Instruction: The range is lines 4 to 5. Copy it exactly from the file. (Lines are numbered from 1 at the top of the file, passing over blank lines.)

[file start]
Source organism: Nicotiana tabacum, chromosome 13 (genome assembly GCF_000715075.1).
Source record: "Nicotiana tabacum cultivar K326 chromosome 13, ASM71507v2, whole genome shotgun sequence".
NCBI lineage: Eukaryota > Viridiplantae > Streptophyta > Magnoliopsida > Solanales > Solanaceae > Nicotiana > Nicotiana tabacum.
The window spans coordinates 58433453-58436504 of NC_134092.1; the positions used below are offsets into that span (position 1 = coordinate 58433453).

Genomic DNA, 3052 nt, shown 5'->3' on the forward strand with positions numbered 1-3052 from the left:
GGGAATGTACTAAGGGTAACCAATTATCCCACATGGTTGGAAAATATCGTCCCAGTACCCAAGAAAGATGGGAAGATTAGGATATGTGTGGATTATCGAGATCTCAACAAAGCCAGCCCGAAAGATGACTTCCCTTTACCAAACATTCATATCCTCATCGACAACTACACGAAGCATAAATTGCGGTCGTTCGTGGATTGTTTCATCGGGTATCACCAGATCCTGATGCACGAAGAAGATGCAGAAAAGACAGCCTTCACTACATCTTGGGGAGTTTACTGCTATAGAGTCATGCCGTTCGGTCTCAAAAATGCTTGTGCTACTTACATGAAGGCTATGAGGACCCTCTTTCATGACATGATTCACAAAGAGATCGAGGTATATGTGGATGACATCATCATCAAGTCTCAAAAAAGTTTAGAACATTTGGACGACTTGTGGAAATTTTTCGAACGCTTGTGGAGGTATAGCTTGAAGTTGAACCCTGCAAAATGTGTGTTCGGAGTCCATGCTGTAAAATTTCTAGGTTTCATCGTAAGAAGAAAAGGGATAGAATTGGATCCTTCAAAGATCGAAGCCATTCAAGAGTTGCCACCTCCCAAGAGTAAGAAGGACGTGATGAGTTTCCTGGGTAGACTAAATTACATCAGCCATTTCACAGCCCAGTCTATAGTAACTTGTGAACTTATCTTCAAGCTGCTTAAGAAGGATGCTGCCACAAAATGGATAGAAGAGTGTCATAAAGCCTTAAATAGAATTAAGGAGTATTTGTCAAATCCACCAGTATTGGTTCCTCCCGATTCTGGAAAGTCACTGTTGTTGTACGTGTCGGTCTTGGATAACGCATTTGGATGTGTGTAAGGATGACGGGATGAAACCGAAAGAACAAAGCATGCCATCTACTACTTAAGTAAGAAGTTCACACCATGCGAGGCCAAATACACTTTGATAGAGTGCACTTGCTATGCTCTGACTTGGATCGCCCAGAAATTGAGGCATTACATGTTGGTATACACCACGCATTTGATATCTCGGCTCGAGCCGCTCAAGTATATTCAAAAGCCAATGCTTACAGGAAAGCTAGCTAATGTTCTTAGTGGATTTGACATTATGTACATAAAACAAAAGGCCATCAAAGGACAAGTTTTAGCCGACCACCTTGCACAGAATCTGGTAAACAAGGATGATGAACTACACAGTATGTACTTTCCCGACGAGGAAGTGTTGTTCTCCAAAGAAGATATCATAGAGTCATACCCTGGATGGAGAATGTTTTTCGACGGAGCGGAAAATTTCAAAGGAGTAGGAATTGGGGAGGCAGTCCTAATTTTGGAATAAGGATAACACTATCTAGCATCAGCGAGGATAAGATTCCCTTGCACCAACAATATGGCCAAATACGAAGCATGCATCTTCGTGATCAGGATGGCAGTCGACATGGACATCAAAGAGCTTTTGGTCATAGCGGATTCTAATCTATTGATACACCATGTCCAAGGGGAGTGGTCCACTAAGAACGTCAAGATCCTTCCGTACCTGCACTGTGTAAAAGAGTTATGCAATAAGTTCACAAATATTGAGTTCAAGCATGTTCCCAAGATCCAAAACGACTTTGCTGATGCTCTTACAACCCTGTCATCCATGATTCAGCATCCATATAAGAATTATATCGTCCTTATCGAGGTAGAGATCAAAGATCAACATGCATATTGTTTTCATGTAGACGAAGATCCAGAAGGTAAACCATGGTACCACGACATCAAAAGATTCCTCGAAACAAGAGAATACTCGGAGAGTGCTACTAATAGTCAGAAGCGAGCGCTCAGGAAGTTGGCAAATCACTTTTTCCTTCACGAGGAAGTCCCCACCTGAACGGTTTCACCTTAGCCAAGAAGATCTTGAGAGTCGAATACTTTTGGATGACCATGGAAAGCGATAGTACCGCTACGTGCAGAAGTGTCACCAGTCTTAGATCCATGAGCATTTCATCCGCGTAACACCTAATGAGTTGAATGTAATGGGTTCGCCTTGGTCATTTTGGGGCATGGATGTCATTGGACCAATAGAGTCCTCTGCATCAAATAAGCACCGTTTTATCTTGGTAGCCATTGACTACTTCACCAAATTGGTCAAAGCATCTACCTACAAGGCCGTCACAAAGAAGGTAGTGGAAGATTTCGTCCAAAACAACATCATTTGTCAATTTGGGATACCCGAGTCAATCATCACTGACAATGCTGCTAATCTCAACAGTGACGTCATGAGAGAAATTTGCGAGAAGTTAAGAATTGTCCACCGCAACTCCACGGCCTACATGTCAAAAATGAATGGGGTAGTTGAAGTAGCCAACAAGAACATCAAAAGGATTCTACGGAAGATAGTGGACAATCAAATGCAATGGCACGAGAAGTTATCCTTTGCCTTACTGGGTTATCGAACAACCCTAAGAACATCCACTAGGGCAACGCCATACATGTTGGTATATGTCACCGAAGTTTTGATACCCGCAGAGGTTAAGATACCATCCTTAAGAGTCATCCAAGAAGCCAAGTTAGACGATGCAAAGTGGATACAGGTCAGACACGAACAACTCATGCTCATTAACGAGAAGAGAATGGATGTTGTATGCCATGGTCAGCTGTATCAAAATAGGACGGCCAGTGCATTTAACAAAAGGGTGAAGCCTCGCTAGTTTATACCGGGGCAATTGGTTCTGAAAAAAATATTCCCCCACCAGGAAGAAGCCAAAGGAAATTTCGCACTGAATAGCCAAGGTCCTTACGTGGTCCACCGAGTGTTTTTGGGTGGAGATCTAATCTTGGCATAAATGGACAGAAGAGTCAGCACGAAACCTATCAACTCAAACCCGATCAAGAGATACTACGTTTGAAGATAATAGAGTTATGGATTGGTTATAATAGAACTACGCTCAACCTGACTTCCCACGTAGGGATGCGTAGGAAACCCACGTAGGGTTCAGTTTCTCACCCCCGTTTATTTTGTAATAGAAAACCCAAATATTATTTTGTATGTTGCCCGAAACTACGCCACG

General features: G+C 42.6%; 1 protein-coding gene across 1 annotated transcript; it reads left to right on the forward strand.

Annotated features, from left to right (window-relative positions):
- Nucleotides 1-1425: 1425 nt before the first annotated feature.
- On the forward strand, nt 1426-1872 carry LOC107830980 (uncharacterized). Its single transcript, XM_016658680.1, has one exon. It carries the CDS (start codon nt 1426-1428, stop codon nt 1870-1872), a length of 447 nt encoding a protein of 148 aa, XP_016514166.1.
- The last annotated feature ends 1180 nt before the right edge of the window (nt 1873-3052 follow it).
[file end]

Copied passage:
The window spans coordinates 58433453-58436504 of NC_134092.1; the positions used below are offsets into that span (position 1 = coordinate 58433453).

Genomic DNA, 3052 nt, shown 5'->3' on the forward strand with positions numbered 1-3052 from the left: